In talking to participants in 401(k) Plans in and out of my purview over the years I often hear the comment that one is maxing out contributions to their 401(k) Plan. I’ve found that this term can mean different things and some people may be short-changing themselves when it comes to saving for their retirement.
For 2012 the maximum contribution an individual can contribute to a qualified retirement plan such as a 401(k) is $17,000 (up from $16,500 in 2011). If you are over the age of 50 you can contribute another $5,500. Contributing $17,000 is the true definition of contributing the maximum allowable amount to your 401(k).
The more commonly used definition of “maxing out” is contributing up to the percentage that your employer will contribute on your behalf. According to the Profit Sharing Council of America the average employer contribution is 3% of pay with the most commonly used matching formula of $0.50 of each $1.00 deferred up to a limit of 6% of compensation. While an employee in this case will no longer receive employer contributions on deferrals above 6% of their pay, they are certainly not restricted from contributing more.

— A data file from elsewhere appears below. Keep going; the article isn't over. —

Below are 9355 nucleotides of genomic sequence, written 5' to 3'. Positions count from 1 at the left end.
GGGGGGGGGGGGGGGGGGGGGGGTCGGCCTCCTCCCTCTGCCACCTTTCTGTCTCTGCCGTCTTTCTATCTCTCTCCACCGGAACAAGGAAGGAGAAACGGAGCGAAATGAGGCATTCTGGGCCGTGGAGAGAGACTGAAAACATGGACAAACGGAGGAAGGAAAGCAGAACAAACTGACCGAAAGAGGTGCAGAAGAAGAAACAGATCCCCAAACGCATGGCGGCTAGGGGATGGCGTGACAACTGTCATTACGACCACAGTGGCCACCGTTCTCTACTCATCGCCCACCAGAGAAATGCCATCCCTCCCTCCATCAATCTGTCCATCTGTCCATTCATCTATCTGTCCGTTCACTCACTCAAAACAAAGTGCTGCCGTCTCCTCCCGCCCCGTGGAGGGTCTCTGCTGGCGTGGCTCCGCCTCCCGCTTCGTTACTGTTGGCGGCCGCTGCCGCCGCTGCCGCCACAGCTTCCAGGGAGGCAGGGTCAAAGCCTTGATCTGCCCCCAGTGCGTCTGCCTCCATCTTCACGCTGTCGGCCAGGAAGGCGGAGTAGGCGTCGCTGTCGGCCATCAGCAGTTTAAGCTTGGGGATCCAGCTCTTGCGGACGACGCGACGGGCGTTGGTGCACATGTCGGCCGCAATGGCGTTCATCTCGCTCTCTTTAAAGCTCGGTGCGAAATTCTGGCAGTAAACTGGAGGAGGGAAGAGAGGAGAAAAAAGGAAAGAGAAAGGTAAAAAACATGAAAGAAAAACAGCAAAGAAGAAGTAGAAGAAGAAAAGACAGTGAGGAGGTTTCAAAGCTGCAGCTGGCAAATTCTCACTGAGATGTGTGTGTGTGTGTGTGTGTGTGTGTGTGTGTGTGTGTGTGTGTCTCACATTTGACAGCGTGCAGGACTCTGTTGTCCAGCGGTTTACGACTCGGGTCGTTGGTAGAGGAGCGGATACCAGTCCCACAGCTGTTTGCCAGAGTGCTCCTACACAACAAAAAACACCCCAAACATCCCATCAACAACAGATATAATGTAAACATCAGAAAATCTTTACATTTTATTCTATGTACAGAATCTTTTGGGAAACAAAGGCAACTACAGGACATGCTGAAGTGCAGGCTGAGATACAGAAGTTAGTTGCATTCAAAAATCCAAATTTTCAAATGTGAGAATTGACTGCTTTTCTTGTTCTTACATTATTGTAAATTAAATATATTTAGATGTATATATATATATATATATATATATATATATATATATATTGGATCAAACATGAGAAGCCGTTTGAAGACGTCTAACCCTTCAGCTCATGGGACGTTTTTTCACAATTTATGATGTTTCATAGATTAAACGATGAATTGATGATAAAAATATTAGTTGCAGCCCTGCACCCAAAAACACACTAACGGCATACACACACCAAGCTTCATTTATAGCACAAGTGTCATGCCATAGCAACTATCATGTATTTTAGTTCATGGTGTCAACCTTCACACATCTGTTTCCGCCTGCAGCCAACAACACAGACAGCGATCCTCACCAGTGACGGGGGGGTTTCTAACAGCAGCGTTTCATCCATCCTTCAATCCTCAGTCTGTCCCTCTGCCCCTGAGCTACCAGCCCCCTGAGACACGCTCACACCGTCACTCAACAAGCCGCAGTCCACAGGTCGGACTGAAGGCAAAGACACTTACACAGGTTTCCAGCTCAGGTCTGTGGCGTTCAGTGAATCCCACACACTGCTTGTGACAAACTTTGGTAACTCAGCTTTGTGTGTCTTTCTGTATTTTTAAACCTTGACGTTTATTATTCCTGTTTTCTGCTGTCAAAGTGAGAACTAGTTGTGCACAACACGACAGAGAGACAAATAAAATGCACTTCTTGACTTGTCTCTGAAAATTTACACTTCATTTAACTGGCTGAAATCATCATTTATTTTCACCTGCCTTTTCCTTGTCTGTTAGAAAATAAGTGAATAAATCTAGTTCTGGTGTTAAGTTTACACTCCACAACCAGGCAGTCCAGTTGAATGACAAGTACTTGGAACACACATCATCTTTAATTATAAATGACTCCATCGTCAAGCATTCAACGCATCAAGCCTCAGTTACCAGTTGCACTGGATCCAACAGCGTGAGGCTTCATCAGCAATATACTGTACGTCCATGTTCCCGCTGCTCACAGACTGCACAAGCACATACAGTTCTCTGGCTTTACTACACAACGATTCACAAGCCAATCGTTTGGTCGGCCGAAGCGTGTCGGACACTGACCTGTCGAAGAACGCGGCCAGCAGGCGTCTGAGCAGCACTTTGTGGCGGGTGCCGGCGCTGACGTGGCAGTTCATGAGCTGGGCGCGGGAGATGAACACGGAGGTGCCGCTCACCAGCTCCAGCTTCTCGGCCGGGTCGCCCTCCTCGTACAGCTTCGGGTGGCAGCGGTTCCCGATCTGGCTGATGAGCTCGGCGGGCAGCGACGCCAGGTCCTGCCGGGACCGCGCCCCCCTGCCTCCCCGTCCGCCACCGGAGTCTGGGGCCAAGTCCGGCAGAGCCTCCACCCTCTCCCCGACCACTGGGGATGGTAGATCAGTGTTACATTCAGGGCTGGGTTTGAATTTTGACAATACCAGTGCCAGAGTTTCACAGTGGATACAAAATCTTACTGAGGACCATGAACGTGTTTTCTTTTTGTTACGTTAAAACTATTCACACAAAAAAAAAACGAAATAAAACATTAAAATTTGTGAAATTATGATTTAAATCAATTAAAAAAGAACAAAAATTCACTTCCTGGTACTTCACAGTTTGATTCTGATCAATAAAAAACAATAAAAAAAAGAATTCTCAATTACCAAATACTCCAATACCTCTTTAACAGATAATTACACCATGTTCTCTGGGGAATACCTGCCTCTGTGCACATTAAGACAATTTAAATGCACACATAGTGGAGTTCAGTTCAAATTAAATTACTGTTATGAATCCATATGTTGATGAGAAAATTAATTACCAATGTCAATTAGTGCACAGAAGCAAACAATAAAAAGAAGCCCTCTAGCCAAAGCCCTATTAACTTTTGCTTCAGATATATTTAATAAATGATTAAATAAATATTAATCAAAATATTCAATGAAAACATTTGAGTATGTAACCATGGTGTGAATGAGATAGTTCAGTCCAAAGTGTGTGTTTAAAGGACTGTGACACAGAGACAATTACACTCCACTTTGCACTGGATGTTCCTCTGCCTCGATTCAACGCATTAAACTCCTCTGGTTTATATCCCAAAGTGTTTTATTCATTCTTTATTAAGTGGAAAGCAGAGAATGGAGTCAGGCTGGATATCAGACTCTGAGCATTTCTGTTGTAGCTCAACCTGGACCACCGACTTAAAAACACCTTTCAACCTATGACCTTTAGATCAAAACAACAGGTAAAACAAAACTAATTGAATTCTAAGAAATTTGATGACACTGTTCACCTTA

Many financial planners will use the 10-15% of pay as a target range of what one should save each year to increase your chances for a secure retirement. In the above example an employee that stops contributions at 6% would be saving 9% when including the employer’s match. For reference, the State ofWisconsin’s Retirement System, one of the more highly-touted public pensions, uses a contribution formula that is around 11-12% of an employee’s annual pay.
When evaluating your retirement savings you should pay extra close attention to not only what your employer is contributing, but also what you are allowed to do.